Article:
We returned from England with red diesel on board. What now? Do we have to report this somewhere. Jolanda Righton: After we filled up the tank we hardly motored at all.
Gera van Weenen, spokesperson for the Ministry of Finance: “Most water sports enthusiasts who return with red diesel in their tank have been to England. There you can’t fill up your tank any other way. You are allowed to empty your British tank here, provided you can prove with a receipt that you actually purchased this fuel, which is prohibited for water sports enthusiasts in the Netherlands, there. In addition, the amount of red diesel used for propulsion must be declared at the British pump where the tank was filled. This declaration must be made in writing on a special form that is provided at the pump. Usually 60 percent of the amount of fuel is declared for propulsion and 40 percent for other uses. On that 60 percent, the full amount of British tax must be paid. The highest rate. You do not have to report to Dutch Customs with your fuel receipt and copy of the declaration certificate when you enter the Netherlands again. But you do have to keep them on standby in case you are inspected. You may only have red diesel in your regular fuel tank(s), so no extra stock in jerry cans. Sailors with very few engines who do not use up their red diesel within a year of returning home from England may have their receipt stamped by Customs with the date of the inspection and the number of engine hours at that time. This way you can prove later that there is still red diesel in your tank because you did not do enough engine hours to make it up. You may still have some red diesel in the tank one year after the date on the receipt anyway. Customs applies a limit of 0.2 grams of colorant (Solvent Yellow 124) per 1000 liters of diesel. If the amount remains below this limit, the diesel will be regarded as not having any means of recognition. The visible red color that SY124 gives to diesel is then gone.”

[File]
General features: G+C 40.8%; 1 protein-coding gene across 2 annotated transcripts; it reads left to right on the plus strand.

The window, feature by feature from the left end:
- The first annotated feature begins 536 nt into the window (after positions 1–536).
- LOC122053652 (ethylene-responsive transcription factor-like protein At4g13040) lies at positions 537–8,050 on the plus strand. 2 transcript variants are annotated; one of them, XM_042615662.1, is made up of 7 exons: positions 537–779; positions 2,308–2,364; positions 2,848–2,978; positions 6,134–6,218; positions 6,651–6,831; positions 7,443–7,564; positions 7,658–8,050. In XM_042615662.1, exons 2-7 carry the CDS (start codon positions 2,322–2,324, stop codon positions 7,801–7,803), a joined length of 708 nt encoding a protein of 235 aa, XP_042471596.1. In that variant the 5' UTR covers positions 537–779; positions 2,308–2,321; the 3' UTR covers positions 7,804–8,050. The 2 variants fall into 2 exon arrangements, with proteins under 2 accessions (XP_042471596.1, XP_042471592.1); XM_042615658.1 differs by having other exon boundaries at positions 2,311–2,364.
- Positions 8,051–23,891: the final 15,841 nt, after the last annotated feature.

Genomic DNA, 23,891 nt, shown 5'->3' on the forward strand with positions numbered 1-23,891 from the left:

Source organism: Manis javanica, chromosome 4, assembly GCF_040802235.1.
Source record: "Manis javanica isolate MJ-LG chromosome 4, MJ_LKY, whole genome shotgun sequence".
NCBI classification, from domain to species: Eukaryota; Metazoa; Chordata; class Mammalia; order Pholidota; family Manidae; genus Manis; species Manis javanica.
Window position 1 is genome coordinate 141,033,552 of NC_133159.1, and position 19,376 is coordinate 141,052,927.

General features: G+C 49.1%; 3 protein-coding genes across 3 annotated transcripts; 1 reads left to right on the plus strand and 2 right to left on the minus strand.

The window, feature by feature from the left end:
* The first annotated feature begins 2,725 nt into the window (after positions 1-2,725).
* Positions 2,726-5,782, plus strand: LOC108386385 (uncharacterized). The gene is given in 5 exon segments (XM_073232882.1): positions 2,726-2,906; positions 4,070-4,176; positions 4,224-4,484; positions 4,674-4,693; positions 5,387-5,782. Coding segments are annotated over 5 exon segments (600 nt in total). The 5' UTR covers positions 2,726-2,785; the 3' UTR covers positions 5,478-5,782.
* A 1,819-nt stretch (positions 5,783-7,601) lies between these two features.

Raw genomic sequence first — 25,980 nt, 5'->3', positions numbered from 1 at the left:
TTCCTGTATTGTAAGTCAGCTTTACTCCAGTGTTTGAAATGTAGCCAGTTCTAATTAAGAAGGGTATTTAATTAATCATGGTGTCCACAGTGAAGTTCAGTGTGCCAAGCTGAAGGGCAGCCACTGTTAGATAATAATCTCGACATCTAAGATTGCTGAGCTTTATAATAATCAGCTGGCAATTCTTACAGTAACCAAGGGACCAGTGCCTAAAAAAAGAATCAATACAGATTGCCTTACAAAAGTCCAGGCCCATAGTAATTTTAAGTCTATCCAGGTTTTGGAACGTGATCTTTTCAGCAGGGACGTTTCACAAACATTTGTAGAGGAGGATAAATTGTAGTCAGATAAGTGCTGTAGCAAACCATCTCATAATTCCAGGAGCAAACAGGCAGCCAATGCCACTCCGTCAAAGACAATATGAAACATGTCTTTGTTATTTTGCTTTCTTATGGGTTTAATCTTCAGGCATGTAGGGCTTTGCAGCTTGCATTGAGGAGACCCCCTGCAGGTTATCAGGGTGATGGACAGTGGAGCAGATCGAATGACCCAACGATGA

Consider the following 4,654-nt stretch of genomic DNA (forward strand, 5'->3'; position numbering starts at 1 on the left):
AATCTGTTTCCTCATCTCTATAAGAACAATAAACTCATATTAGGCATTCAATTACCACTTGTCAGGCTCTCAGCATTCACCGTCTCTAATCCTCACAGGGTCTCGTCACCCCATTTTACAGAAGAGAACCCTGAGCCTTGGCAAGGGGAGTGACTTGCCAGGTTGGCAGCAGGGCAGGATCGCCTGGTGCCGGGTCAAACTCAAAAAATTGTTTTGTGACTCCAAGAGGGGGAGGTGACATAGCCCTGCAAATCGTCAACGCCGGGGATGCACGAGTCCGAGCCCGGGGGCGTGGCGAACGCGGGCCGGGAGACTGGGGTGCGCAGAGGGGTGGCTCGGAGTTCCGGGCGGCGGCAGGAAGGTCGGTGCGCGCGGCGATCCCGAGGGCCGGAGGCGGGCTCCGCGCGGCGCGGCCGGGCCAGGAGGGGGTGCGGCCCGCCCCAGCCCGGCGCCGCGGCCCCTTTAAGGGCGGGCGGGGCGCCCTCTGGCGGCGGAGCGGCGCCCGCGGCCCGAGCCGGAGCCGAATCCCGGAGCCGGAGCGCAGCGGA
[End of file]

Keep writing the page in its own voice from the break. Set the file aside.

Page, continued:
What is a hidden defect?
One you don’t see, it’s that simple. but when selling, there is often more to it, especially because of the (financial) consequences. What then?
Frits Hommersom, a lawyer with a lot of experience in watersports-related lawsuits: “The seller does not know about the existence of a defect, then he cannot report it. The so-called information duty has not been violated. In that case the buyer’s duty of investigation puts the ball in the seller’s court. It is altogether different if the seller indicates for example that the ship is osmosis free. Then he takes a certain risk. If it turns out later that there are osmosis vapors, then the buyer is covered, even if no prior inspection is carried out.” How far will the surveyor go during the inspection? He or she does not usually carry out destructive testing. “If there is any doubt, the expert must ask for this anyway. If he doesn’t get this permission, he will have to indicate this in his report and exclude it. Nevertheless, it is very common for the surveyor to be allowed, for example, to scratch away antifouling locally to see what the surface looks like. If the moisture meter shows that the underwater hull is still damp, many surveyors will also be happy to scratch away the paint system underneath.” Are there limits to destructive testing? “If an older diesel engine is known for its blue smoke, that’s no reason to take it apart.
More information or download old articles: https://www.anwb.nl/kampioen/algemeen/digitaal-archief